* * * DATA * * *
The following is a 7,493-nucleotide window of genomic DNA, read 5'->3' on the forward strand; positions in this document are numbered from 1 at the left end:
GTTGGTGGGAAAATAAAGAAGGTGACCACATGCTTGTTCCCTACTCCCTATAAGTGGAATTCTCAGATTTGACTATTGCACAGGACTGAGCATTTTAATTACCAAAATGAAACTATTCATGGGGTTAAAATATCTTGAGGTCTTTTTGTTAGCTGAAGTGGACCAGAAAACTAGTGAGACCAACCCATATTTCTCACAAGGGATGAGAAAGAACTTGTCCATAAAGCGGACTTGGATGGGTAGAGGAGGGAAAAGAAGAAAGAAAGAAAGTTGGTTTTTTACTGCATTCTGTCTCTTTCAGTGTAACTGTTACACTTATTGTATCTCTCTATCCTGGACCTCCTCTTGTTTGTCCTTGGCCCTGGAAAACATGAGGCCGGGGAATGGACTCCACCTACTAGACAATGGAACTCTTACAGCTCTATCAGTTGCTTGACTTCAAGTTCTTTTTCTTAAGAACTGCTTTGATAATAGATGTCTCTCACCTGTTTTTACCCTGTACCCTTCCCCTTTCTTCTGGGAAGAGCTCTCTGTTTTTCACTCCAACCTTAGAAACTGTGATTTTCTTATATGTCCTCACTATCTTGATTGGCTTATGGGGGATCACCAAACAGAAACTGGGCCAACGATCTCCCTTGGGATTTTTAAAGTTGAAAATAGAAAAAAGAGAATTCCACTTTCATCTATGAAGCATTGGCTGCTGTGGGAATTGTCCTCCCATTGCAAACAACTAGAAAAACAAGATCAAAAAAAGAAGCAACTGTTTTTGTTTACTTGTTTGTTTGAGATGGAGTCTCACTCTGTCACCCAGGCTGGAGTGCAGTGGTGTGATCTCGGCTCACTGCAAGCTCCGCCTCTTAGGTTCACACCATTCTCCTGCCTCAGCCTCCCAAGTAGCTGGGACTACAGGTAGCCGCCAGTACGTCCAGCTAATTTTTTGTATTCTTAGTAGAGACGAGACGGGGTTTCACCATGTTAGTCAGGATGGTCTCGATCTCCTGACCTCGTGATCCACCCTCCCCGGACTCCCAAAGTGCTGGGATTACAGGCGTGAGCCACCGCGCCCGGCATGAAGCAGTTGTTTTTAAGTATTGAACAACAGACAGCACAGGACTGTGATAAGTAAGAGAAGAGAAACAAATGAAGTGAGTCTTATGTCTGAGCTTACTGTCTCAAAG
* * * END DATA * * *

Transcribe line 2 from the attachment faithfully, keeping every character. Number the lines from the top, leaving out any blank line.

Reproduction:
GTTGGTGGGAAAATAAAGAAGGTGACCACATGCTTGTTCCCTACTCCCTATAAGTGGAATTCTCAGATTTGACTATTGCACAGGACTGAGCATTTTAATTACCAAAATGAAACTATTCATGGGGTTAAAATATCTTGAGGTCTTTTTGTTAGCTGAAGTGGACCAGAAAACTAGTGAGACCAACCCATATTTCTCACAAGGGATGAGAAAGAACTTGTCCATAAAGCGGACTTGGATGGGTAGAGGAGGGAAAAGAAGAAAGAAAGAAAGTTGGTTTTTTACTGCATTCTGTCTCTTTCAGTGTAACTGTTACACTTATTGTATCTCTCTATCCTGGACCTCCTCTTGTTTGTCCTTGGCCCTGGAAAACATGAGGCCGGGGAATGGACTCCACCTACTAGACAATGGAACTCTTACAGCTCTATCAGTTGCTTGACTTCAAGTTCTTTTTCTTAAGAACTGCTTTGATAATAGATGTCTCTCACCTGTTTTTACCCTGTACCCTTCCCCTTTCTTCTGGGAAGAGCTCTCTGTTTTTCACTCCAACCTTAGAAACTGTGATTTTCTTATATGTCCTCACTATCTTGATTGGCTTATGGGGGATCACCAAACAGAAACTGGGCCAACGATCTCCCTTGGGATTTTTAAAGTTGAAAATAGAAAAAAGAGAATTCCACTTTCATCTATGAAGCATTGGCTGCTGTGGGAATTGTCCTCCCATTGCAAACAACTAGAAAAACAAGATCAAAAAAAGAAGCAACTGTTTTTGTTTACTTGTTTGTTTGAGATGGAGTCTCACTCTGTCACCCAGGCTGGAGTGCAGTGGTGTGATCTCGGCTCACTGCAAGCTCCGCCTCTTAGGTTCACACCATTCTCCTGCCTCAGCCTCCCAAGTAGCTGGGACTACAGGTAGCCGCCAGTACGTCCAGCTAATTTTTTGTATTCTTAGTAGAGACGAGACGGGGTTTCACCATGTTAGTCAGGATGGTCTCGATCTCCTGACCTCGTGATCCACCCTCCCCGGACTCCCAAAGTGCTGGGATTACAGGCGTGAGCCACCGCGCCCGGCATGAAGCAGTTGTTTTTAAGTATTGAACAACAGACAGCACAGGACTGTGATAAGTAAGAGAAGAGAAACAAATGAAGTGAGTCTTATGTCTGAGCTTACTGTCTCAAAG